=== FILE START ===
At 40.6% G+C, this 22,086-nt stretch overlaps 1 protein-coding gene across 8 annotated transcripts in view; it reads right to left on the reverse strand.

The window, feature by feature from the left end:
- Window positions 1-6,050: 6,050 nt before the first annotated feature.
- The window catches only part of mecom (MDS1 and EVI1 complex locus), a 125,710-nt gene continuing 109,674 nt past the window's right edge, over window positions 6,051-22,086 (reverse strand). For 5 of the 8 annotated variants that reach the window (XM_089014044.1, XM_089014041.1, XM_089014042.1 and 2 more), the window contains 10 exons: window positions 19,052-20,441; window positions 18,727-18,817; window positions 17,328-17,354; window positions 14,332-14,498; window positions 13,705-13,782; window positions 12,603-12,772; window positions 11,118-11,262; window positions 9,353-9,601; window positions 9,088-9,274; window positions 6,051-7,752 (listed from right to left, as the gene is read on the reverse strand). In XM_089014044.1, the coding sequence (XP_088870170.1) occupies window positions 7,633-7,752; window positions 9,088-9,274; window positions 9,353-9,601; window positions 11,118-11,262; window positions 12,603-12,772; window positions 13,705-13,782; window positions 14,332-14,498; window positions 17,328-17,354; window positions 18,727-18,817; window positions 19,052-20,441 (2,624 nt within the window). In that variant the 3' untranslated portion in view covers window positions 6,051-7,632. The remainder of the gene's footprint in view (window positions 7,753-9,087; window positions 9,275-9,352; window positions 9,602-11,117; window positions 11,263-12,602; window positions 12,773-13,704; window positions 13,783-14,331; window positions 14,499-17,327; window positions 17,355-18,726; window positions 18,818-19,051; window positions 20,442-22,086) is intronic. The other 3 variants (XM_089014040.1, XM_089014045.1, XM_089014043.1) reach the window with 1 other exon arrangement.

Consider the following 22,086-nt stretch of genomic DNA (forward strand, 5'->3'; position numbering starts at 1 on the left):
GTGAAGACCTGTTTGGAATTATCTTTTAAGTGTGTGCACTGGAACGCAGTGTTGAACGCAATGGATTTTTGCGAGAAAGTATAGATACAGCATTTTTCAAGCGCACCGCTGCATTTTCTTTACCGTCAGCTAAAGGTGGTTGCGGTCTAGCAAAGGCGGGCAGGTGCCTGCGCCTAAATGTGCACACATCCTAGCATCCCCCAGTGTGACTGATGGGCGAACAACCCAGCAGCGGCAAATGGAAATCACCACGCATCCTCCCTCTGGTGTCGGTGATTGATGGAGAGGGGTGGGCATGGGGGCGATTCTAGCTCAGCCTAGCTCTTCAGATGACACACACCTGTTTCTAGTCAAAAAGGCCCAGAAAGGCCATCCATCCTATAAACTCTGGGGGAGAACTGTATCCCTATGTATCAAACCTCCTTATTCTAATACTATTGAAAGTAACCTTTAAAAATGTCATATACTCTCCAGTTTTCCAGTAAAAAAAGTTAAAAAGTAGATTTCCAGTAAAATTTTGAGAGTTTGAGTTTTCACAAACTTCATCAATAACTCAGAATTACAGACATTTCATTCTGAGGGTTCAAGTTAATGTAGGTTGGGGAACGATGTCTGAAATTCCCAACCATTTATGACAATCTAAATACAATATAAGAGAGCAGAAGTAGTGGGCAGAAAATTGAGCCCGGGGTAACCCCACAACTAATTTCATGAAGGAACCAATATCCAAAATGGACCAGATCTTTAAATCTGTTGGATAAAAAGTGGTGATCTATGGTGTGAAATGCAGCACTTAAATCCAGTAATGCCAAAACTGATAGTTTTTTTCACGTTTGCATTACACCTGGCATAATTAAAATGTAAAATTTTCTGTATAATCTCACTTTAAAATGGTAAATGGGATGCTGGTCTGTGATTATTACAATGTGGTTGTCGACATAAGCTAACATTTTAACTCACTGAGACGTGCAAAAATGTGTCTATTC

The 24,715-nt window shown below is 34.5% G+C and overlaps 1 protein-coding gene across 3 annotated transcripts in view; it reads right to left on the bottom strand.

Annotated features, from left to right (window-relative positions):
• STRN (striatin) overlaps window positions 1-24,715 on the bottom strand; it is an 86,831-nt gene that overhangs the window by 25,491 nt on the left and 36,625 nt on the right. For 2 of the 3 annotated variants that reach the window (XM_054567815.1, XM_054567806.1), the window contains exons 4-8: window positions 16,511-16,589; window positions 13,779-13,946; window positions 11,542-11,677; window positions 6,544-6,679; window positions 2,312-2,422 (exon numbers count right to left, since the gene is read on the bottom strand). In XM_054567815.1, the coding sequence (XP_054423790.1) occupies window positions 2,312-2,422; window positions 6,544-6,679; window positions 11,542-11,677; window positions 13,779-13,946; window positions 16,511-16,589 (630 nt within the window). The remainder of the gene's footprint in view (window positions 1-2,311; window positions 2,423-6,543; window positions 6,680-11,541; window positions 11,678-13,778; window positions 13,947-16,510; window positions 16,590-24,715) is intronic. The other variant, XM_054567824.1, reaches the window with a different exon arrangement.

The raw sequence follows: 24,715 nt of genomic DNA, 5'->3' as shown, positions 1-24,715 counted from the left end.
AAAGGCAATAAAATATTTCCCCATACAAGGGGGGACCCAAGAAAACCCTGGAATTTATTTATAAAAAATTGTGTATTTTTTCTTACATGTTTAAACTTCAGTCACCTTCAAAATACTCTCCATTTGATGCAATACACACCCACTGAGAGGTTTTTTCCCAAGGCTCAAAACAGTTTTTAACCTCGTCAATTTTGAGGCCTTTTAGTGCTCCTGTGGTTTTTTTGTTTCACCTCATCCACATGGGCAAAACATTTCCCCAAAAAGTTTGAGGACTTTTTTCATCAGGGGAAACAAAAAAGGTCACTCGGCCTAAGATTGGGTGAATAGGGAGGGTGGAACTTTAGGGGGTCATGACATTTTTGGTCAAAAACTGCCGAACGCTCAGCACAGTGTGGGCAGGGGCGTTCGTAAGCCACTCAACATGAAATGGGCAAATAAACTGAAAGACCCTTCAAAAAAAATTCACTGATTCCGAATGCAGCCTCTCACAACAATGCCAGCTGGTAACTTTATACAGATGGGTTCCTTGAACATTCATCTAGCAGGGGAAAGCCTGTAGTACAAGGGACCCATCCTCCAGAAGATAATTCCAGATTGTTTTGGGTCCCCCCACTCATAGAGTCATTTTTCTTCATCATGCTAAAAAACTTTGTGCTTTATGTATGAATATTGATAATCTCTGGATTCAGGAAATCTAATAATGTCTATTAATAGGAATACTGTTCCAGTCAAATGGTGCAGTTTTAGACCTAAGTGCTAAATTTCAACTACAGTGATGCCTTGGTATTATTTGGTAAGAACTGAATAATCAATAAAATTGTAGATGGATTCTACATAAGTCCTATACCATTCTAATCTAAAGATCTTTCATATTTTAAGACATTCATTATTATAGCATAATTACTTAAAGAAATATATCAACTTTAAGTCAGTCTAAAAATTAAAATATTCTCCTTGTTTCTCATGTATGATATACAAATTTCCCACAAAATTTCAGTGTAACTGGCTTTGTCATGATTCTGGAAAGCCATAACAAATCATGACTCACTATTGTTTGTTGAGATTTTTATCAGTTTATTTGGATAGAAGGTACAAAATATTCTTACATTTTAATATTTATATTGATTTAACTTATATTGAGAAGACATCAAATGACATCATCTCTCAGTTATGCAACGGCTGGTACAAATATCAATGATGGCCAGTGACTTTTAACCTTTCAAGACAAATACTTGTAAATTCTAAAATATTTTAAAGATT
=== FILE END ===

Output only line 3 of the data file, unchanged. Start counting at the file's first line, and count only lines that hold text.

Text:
- Window positions 1-6,050: 6,050 nt before the first annotated feature.